The holidays are a time to be spent with family, right? Right . . . to a point. There’s a lot to be said for creating a space you can retreat to and decompress.
At the New York Times, Jessica Grose takes a look at the inevitability of getting irritated at your family around the holidays when you’re pulled out of your regular routine and thrust back into the unfamiliar-yet-all-too-familiar family life you left behind.
The whole article is worth a read for tips to help you navigate the holiday season (and visits in general). One particular tip we is about carving out space to decompress and be away from family during visits:
Make space for yourself. You will need an escape hatch from time to time. “Whether this means hiding out in the bathroom for 10 minutes to cool down, structuring the length of visits or springing for a hotel rather than staying in your parents’ guest room,” make sure you’re somehow creating a space where you can get some emotional distance from your family, said Harriet Lerner, Ph.D., a clinical psychologist and author of “The Dance of Anger: A Woman’s Guide to Changing the Patterns of Intimate Relationships.” I always make sure I can exercise in the morning when I’m with family — it gives me a break from them and also is a good conduit for ambient rage.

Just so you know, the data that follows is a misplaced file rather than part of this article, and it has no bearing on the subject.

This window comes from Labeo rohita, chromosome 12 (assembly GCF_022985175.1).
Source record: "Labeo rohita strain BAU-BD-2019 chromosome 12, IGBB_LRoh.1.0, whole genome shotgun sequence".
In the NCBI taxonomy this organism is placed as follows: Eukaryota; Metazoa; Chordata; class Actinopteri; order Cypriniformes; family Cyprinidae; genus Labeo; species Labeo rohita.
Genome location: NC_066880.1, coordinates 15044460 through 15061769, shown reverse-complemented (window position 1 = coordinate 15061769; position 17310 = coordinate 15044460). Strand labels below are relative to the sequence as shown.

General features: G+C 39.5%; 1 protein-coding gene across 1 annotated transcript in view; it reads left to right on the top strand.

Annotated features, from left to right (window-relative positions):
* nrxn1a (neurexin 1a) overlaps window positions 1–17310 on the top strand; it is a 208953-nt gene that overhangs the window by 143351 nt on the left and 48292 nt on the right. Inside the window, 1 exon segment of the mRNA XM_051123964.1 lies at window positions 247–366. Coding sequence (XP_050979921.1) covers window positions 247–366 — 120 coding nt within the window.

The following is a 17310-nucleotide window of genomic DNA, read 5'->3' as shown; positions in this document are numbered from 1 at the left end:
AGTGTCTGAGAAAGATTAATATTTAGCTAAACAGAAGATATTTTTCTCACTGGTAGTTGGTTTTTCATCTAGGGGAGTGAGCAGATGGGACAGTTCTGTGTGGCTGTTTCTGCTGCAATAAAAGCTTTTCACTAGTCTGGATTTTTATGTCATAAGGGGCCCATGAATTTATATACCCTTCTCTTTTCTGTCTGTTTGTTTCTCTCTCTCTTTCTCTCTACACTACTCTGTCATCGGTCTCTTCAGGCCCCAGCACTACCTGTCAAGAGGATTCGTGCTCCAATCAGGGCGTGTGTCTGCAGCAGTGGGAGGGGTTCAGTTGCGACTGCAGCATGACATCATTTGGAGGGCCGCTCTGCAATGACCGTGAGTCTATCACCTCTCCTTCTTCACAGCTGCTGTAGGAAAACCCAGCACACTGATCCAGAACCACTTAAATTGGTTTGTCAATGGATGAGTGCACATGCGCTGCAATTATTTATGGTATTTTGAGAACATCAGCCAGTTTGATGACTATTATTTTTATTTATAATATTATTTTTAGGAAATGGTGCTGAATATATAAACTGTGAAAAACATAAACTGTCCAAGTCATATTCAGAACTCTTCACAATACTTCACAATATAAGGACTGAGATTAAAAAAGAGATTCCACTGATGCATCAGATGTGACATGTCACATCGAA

Now before you bristle at the idea of getting a hotel room, whether you’re looking at it from the perspective of the guest or the host, understand that it’s beneficial to both parties. Holiday visits put everyone out of their regular routine and leave no space for any parties to decompress. Although your mom might never admit it out of a sense of matriarchal pride or duty—she’d probably love for you to go away for a few hours at the end of each day, too.